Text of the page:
Of J-Tea, the jury commented in their traditional series of run-on sentences, "A dramatic transformation of a typical bungalow into residential and commercial space. Only four components each rendered beautifully. The canopy, the porch, the tea-walls and the tea-bar are all equally and carefully considered in relationship to the experience of tea. A nice set of transitions between the street and the interior of the tea-bar. The plainer quality of the assemblage makes it feel like you are walking through the layers of a painting. Lively and light with minimal means."
Mahlum, the Honor Award winner for Gresham's Early Child Development Center, won a Sustainability Award last year for Hayes Freedom High School in Camas, Washington; the firm, even after Rick Potestio's departure, has established itself as a venerable leader in building green schools.
Lever Architecture, the one firm out of the five Honor Award winners winning this year for the first time, has more experience than this fact might indicate. Principal Thomas Robinson spent six years at Allied Works, the city's most acclaimed firm, including on projects like the AIA award-winning University of Michigan Museum of Art. Before that, Robinson was a senior project architect for what may be the top architecture firm in the world, Herzog & de Meuron of Basel Switzerland, where he led the development of the innovative perforated copper façade and tower structure for the New De Young Museum in San Francisco.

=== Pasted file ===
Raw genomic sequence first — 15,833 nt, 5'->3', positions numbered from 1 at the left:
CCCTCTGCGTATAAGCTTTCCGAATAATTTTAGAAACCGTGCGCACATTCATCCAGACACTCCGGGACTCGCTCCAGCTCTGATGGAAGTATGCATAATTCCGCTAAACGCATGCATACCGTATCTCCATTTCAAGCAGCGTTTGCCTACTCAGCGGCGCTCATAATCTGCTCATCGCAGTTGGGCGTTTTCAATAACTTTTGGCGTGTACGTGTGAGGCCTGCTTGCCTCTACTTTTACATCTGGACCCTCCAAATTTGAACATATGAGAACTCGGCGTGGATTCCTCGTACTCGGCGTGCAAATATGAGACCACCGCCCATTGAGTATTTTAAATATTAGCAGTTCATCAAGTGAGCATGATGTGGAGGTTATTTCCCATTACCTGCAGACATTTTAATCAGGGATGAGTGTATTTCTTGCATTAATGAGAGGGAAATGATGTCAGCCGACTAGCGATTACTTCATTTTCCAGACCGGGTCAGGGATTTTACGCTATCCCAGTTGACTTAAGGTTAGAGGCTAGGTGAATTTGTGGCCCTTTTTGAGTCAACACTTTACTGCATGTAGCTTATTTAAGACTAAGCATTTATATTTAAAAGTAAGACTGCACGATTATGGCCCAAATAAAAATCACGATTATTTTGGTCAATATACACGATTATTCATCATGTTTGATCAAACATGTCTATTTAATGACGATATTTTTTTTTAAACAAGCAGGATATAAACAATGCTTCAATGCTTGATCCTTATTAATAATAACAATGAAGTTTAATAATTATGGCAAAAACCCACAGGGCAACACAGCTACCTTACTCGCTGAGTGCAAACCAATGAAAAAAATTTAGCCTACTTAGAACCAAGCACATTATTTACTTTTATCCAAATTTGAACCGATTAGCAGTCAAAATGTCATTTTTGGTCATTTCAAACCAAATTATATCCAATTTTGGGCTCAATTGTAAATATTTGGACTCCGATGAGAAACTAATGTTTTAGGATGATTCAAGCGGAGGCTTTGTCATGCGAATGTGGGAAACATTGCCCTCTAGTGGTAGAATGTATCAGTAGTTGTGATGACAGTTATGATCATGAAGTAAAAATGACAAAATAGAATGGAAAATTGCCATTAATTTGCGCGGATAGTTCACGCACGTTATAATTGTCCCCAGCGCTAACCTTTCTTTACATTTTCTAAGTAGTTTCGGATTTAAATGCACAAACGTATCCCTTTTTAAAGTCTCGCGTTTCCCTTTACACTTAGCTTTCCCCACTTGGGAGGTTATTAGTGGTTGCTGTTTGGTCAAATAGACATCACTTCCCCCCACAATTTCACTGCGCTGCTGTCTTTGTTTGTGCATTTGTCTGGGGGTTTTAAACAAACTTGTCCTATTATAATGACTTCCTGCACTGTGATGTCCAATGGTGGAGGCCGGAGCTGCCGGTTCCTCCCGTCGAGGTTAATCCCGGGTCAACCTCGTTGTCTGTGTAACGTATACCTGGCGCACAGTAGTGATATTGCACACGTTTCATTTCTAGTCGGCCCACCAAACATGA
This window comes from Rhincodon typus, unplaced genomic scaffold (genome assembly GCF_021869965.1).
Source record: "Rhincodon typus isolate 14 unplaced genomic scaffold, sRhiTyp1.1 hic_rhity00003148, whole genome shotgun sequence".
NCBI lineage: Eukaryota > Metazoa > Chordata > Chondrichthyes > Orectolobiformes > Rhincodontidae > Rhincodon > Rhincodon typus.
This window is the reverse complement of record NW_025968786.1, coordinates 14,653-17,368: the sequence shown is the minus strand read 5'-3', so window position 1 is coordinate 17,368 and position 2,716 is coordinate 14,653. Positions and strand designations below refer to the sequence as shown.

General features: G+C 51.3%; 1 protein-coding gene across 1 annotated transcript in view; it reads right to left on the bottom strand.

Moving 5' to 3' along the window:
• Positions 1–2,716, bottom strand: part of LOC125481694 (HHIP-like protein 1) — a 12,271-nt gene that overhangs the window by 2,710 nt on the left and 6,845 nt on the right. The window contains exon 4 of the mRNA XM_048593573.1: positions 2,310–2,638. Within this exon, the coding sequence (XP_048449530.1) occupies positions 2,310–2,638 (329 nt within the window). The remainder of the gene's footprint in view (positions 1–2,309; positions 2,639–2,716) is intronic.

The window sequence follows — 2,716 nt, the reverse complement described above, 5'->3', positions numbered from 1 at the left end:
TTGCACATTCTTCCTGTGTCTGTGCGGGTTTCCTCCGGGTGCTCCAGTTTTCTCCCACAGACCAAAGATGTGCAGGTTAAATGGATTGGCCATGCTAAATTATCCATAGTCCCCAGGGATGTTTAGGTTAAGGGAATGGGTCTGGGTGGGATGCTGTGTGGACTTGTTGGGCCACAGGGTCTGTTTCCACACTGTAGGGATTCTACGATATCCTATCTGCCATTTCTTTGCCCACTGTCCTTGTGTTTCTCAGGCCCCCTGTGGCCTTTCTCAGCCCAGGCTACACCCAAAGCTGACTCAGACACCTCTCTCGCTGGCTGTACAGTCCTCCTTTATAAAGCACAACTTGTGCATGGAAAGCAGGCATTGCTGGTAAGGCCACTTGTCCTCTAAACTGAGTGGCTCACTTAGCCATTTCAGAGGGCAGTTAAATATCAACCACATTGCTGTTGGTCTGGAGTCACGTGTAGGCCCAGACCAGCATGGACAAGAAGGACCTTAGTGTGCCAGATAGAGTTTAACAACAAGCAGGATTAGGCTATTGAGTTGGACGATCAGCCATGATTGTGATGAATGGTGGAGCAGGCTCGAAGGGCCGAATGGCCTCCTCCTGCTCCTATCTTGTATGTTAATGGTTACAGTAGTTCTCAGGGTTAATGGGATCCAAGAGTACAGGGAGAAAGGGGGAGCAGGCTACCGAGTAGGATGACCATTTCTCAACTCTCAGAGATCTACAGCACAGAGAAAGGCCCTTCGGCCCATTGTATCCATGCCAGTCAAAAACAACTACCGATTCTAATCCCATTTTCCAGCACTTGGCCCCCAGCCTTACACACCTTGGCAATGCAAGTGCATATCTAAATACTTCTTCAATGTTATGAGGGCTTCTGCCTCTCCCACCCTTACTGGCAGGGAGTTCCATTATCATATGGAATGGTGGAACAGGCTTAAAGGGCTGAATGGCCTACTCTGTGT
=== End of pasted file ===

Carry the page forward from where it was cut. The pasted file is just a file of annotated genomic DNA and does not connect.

"Fantastic transformation of a common industrial building," the jury wrote of Lever's Animation Building. "The projected benefited from careful tectonic analysis. There is a beautiful choreography of light and space, which manifests itself that is smart and clear and ready to be abused by the animation geeks. We also like the reuse of the recycled gym floor for the floors and walls."
This year's jury also awarded five second-tier Merit Awards to five projects: (1) the Two Story Four Square house in Boise by Heide Beebe and Doug Skidmore; (2) the School of Medicine Research Building at the University of California Riverside by SRG Partnership; (3) the Interchange residence in Portland by William Kaven Architecture; (4) Director Park in Portland by ZGF; and (5) BodyVox Dance Center in Portland by BOORA Architects.
Of these winners, Beebe and Skidmore are the newest presence. They established their firm in 2007 and were honored this year for restoring and transforming a circa 1924 home prairie/craftsman-style home on the edge of a Boise historic district.
BOORA's win for BodyVox is seemingly well deserved, given how the firm restored an old industrial building on a low budget yet created a place with warmth, function and beauty. That said, it's a project that already competed in last year's AIA Design Awards. Such was also the case for projects like Tandem and J-Tea. This practice of allowing projects that don't win one year to compete again the next is a practice I'd like to see be discontinued.